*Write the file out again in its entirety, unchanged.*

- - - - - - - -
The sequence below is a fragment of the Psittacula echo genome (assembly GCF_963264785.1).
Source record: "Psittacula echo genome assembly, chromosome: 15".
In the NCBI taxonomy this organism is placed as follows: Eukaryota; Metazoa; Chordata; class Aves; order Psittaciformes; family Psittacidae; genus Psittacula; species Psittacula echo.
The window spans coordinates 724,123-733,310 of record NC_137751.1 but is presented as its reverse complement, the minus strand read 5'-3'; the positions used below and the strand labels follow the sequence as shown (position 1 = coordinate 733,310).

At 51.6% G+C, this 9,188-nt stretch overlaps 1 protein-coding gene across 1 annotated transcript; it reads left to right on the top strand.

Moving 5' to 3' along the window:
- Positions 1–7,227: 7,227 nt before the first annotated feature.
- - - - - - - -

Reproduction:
The sequence below is a fragment of the Psittacula echo genome (assembly GCF_963264785.1).
Source record: "Psittacula echo genome assembly, chromosome: 15".
In the NCBI taxonomy this organism is placed as follows: Eukaryota; Metazoa; Chordata; class Aves; order Psittaciformes; family Psittacidae; genus Psittacula; species Psittacula echo.
The window spans coordinates 724,123-733,310 of record NC_137751.1 but is presented as its reverse complement, the minus strand read 5'-3'; the positions used below and the strand labels follow the sequence as shown (position 1 = coordinate 733,310).

At 51.6% G+C, this 9,188-nt stretch overlaps 1 protein-coding gene across 1 annotated transcript; it reads left to right on the top strand.

Moving 5' to 3' along the window:
- Positions 1–7,227: 7,227 nt before the first annotated feature.